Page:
Let's Not Start A Fight (Let's Get Down Tonight) (4:40)
Do Me Like That (4:37)
Review: Star Creature continues to thrill and inspire with each successive seven-inch single. The label's latest comes from debutants Family of Geniuses, a seven-piece boogie band from Chicago who back heritage influences with brilliant new songs. You'll find a perfect example on the A-side, where "Let's Not Start a Fight" - a sweet, perfectly-pitched boogie club cut that sounds to us like Escort making original electrofunk - sparkles from start to finish. Over on the flipside they doff a cap to the label's roots, offering up a brilliant cover of E Live's "Do Me Like That", the 2015 bomb that helped put Star Creature on the map.
Hooked On Your Love (John Morales unreleased edit) (8:13)
Review: Serious Philly boogie business: In 1979 the Aleem brothers teamed up with serial hit maker Leroy Burgess for this outstanding bass slapping floor burner. Listen closely and you'll hear a young Luther Vandross on backing vocals as the twins bounce off each other with their signature high ranges. Meanwhile on the B we have a previously unreleased edit from one of the most vital, direction shaping remixers of the time; John Morales. Expect nothing but 8 minutes of pure disco bliss. We're hooked on this!
Review: There was a time when original copies of Fantasy Life's sought-after 1985 Italo-disco gem "Over & Over" were changing hands for several hundred pounds online. While prices have come down a bit over the years, it remains a rare and hard-to-find delight. Happily, Dark Entries has saved us all a few bob by serving up this licensed reissue. The original version really captures the charming essence of Italo disco, matching chugging, motorized arpeggio synth-bass with cheery (some would say cheesy) synth-pop melodies and a catchy, impassioned vocal. Turn to the flipside for the dub style instrumental, which reminded us a little of some of Bobby O's early productions for the Pet Shop Boys (who were, fittingly, huge Italo-disco fans at the time).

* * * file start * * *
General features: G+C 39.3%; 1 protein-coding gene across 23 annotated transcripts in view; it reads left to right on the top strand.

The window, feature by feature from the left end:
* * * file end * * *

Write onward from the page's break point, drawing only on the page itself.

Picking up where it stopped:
Step Into My Life (John Morales M&M main mix) (9:58)
The Two Of Us (Al Kent vocal) (11:01)
The Two Of Us (dub) (10:59)
Review: Daniel Maunick and David Brinkworth's second Far Out Monster Disco Orchestra album, Black Sun, was something of a rip-roaring, sun-soaked treat: a wholehearted tribute to Brazilian disco and jazz-funk that wowed us on its release a couple of months back. This 12" sees two of the album's standout moments get the remix treatment. Veteran New York disco-mixer John Morales handles side A, brilliantly extending and rearranging the brilliant "Step Into My Life" with the help of a few dub delays and a healthy dose of reverb. Al Kent goes all Balearic disco on side B, turning in a near 120-minute, pitched-down revision of the gorgeous "Two of Us", before dubbing out the same track in a similarly dreamy fashion.
Vendetta (feat Arthur Verocai - Al Kent main mix) (9:27)
Vendetta (Al Kent dub mix) (7:59)
Review: Far Out Monster Disco Orchestra are in safe hands right here as serial editor and connoisseur Al Kent takes the parts of one of their 2014 album highlights "Vendetta" and revisions them into a hypnotic dancefloor trip. Where the original is loose and prone to steamy Latin string histrionics, Al's edits restrain the emotion a little and let it leaks out much more gradually over an enticing weave of percussion. Whether it's the vocal or dub version, both are guaranteed to take your floor to new places.
Where Do We Go From Here? (Andres alt remix) (7:02)
Where Do We Go From Here? (LTJ Xperience remix) (8:40)
Review: The past six years have seen Far Out call on the great and the good to rework material by the Dave Brinkworth and Daniel Maunick-led ensemble, Far Out Monster Disco Orchestra with John Morales, Mark E, Theo Parrish, Marcellus Pittman, Dego and DJ Spinna among the contributors. La Vida man Andres is pulling ahead of the competition in terms of appearances on the series, having contributed two remixes in the space of a year. He's back for a third time with an alternate mix to "Where Do We Go From Here" alongside LTJ Experience man Luca Trevisi. Whilst the Andres mix of the track that featured on a 12" earlier this year was an exercise in chopped simplicity, there is a touch more complexity to this alternate take which shows off his ear for warming musicality. The LTJ take is super deep and super good!